The item and upgrade prices are higher, but not to the same degree as Very Hard mode from the base game. Again, they’re much more reasonable. Another great change is that each difficulty mode besides Ninja Dog will have different items in chests and different scarab rewards. The number of supplies you can carry for each item is significantly reduced on Master Ninja. This ensures you can’t simply use items to win, as they can run out fairly quickly. All enemies have more resistance in general. For certain fights like both Alma forms, Flying Swallow will almost never hit on Master Ninja. You must use a different strategy.
Certain fights like Spirit Doku and the final boss are made significantly harder. In the base game Spirit Doku is launchable, making him quite easy, and for the final boss, you can simply Flying Swallow him over and over again. These tactics no longer work in Black. All of these changes result in Master Ninja being a great mode to actually test your skills and, at a high level, is the most fun mode to play.
One interesting fact about Ninja Gaiden 2004 that most fans don’t know about is that it actually has a semi-new game plus mode. After completing the game, you can make a save for Successive Play. This mode does start you from the basics, but all 50 scarabs are already in your inventory if you collected them all. Upon first going into a shop in Chapter 2, you can get all scarab rewards except the Dabilahro. With that weapon, you still have to wait until Chapter 8, which is a major bummer. Unfortunately, you had to wait until Ninja Gaiden II to have good new game plus options.
Additional Weapons And Costumes
A bonus within Successive Play mode is that you can obtain the Dark Dragon Blade in Chapter 13 upon returning to the Hayabusa village. In Black, it’s a scarab reward for getting all 50 of them and works great for Beserkers or Marbus. The costumes are also different. In Ninja Gaiden 2004, there is the Ninja of the Future outfit, which is exclusive to that version. The costume is in the files of Black but can only be accessible by hacking. After beating it, hold the L button when starting a new game. The costume also comes with a Plasma Saber and gets upgraded to the MK-II, where you normally get the True Dragon Sword. The MK-II is in Black as a scarab reward for getting 49 of them.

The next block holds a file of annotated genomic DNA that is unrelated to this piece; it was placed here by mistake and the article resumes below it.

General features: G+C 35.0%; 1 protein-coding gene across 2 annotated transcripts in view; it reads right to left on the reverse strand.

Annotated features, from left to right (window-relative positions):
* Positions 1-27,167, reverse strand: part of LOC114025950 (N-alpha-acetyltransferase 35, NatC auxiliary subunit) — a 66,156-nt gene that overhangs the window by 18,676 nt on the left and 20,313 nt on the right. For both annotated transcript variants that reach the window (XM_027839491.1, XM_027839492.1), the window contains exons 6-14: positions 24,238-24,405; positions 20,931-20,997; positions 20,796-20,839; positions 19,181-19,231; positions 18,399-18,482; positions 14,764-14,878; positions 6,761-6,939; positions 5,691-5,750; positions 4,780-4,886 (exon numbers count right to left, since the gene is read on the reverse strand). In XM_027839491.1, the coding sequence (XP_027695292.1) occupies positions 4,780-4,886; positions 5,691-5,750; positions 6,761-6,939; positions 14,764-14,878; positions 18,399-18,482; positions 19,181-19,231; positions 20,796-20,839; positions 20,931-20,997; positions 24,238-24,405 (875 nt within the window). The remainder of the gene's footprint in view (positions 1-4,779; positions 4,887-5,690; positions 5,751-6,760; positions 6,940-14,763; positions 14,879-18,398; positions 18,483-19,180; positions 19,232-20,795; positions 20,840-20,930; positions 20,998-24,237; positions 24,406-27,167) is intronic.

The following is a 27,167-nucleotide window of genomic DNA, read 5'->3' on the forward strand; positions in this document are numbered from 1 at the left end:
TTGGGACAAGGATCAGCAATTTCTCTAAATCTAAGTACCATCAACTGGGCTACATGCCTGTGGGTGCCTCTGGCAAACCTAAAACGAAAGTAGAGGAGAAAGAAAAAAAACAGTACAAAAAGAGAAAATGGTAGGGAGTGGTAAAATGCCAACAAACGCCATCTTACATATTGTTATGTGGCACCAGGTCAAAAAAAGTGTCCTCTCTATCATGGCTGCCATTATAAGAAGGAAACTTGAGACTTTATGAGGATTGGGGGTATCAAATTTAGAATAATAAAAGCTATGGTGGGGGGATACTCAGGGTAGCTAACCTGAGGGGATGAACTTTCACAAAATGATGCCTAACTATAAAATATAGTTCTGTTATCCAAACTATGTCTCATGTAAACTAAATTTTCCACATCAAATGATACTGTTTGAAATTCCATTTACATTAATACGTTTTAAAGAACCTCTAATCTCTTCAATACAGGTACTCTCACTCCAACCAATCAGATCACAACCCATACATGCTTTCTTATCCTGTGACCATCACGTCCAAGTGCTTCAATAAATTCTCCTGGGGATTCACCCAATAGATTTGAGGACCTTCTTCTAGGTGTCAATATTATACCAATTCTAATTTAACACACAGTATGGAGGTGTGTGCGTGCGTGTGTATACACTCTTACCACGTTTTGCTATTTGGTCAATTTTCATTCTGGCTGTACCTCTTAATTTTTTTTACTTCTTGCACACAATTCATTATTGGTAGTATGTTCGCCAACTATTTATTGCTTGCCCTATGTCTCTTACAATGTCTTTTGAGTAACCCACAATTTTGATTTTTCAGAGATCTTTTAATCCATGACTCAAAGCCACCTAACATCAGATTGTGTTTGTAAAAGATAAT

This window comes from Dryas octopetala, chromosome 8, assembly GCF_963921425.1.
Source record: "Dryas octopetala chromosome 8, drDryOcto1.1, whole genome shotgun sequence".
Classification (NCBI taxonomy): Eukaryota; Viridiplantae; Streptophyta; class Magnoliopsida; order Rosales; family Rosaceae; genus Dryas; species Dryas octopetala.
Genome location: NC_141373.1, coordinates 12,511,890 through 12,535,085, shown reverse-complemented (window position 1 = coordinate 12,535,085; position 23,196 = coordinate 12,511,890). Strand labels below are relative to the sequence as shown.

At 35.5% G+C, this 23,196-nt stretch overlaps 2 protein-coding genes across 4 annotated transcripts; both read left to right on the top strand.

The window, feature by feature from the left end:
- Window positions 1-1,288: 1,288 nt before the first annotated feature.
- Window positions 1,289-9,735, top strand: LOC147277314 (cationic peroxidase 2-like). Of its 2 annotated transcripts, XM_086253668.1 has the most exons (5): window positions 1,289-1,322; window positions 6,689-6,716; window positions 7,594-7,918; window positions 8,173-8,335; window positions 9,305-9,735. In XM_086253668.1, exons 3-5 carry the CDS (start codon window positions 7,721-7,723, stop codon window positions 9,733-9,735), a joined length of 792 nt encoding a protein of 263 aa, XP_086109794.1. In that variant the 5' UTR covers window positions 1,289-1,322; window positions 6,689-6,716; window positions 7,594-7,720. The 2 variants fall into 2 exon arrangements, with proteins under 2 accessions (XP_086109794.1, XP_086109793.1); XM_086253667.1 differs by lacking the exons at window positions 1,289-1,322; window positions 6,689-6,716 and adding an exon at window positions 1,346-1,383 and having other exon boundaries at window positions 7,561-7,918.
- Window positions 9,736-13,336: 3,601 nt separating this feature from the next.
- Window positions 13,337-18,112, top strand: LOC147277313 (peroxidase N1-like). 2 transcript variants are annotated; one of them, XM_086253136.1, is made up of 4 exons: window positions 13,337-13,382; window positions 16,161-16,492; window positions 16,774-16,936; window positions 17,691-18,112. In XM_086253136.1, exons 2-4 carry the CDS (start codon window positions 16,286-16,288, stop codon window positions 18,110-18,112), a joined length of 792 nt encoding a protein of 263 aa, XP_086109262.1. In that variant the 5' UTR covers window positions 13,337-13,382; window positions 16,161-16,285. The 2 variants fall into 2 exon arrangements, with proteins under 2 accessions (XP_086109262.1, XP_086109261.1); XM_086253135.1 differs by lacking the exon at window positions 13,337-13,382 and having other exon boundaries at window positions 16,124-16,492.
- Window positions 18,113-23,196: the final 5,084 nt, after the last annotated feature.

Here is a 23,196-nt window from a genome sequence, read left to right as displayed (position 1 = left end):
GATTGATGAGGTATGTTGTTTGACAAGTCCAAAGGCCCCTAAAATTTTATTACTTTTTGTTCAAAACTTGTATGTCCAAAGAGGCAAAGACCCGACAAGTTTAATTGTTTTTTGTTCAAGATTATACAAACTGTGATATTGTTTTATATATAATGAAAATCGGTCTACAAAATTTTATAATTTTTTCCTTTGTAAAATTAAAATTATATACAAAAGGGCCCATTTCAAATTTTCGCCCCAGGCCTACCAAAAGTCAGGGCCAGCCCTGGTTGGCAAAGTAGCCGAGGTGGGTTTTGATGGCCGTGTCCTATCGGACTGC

The reward for beating Very Hard mode in NG ’04 is the ability to start the title with Ryu already cursed, which normally happens much later in the title. Hold R when starting a new game. NGB adds four new costumes. Beating the game once unlocks the Doppelganger Fiend costume. Beating the game on Hard and Very Hard, respectively, will unlock the Red Muffler outfit and Ryu’s blue gear from the NES games. The Red Muffler outfit is strangely similar to Shinobi from his PS2 reboot. Finally, after defeating Eternal Legend from Mission Mode, you get my favorite costume, Ryu’s outfit from Dead or Alive 2. All of these are a nice addition, although it’s unfortunate you can’t select the Ninja of the Future outfit.
Ninja Gaiden ’04 vs. Ninja Gaiden Black: How To Make A Masterpiece Even Better – Conclusion
Ninja Gaiden 2004 is a game that already received critical acclaim and was considered in the top 10 best games of that year. However, the old guard at Team Ninja simply made Ninja Gaiden even better with the differences in Black. With the various mechanical refinements, rebalanced weapons, added tools to the player, and the difficulty overhaul, Ninja Gaiden Black is one of the defining examples of an enhancement. I didn’t even mention Mission Mode, which is one of the greatest inclusions. Those short-burst missions can be played for far more time than the campaign. Black is such an improvement that it frankly didn’t need another revision. That is until another came out.